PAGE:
Rapid Insect Evolution by Symbiont Transfer

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Science  08 Apr 2011:
Vol. 332, Issue 6026, pp. 185-186
DOI: 10.1126/science.1205386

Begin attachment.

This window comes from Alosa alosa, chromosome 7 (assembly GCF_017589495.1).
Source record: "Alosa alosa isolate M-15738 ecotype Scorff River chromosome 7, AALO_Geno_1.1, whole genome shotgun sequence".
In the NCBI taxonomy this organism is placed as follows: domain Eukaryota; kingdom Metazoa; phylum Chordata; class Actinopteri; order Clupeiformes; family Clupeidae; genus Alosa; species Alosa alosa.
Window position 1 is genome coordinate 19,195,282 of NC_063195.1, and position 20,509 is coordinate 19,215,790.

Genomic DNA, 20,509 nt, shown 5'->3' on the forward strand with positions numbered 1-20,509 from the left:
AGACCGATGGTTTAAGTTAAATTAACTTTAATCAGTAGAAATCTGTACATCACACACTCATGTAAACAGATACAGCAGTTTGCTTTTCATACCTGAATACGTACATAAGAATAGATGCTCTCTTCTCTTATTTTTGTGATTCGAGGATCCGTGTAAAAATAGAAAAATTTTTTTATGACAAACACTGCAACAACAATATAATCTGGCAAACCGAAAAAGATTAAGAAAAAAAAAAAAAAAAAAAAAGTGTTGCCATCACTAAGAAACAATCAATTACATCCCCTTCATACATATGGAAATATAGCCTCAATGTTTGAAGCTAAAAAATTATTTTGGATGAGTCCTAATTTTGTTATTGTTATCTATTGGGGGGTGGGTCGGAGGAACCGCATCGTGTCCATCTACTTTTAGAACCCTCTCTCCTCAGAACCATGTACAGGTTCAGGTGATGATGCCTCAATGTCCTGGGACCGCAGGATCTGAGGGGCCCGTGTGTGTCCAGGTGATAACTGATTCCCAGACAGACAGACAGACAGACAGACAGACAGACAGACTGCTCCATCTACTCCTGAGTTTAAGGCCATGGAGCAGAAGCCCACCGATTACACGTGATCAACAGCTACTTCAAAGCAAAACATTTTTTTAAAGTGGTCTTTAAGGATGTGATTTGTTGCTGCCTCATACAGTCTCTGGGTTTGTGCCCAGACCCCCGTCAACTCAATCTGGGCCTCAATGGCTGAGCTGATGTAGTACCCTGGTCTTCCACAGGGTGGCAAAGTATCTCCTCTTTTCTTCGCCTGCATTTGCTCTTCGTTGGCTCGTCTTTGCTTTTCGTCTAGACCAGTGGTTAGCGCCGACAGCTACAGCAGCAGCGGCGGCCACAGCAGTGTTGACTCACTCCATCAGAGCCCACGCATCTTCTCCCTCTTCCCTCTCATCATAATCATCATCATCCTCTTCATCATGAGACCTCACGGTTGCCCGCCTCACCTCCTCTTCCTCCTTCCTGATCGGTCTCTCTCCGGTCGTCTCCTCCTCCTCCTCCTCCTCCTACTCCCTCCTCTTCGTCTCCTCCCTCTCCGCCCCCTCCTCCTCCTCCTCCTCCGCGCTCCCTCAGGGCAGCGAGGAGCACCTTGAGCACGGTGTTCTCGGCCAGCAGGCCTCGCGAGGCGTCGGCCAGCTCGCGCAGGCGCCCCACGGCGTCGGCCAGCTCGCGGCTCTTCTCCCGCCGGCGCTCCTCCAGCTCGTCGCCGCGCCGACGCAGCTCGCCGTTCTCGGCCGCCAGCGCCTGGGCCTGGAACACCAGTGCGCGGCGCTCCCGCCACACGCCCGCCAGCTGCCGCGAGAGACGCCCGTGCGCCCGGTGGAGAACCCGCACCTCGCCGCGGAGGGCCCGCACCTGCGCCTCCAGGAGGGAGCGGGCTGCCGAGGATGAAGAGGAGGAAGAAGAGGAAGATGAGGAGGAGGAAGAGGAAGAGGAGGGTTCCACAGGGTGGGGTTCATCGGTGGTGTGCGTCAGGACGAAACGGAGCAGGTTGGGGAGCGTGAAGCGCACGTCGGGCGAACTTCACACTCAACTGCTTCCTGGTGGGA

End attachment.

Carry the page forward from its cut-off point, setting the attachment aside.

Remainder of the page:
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Microbiologists have long recognized the importance of horizontal gene transfer—the movement of genetic material between organisms—in adaptation. It is common for plasmids (rings of DNA that are separate from chromosomal DNA) and phage (viruses that infect bacteria) to move between bacterial species, and their movement is often accompanied by the transfer of traits, such as antibiotic resistance, that are of great adaptive importance. In contrast, in multicellular organisms, the mutational variation upon which natural selection acts is generated independently within each species. It has recently become clear, however, that horizontal transfer of traits can play a major role in arthropod evolution. Studies of insects have detailed cases in which traits under selection are encoded by a bacterial symbiont. These microbes are commonly maternally inherited within species and therefore provide variation that is accessible for the process of natural selection. Like plasmids, however, symbiotic bacteria also occasionally move to a different host species. On page 254 of this issue, Himler et al. (1) present just such a case study. It documents fast evolution after the introduction of a new symbiont into a population of the whitefly Bemisia tabaci. They detail the spread of a Rickettsia bacterial symbiont that, in just 6 years, dramatically increased the survival and fecundity of its host in the southwestern United States.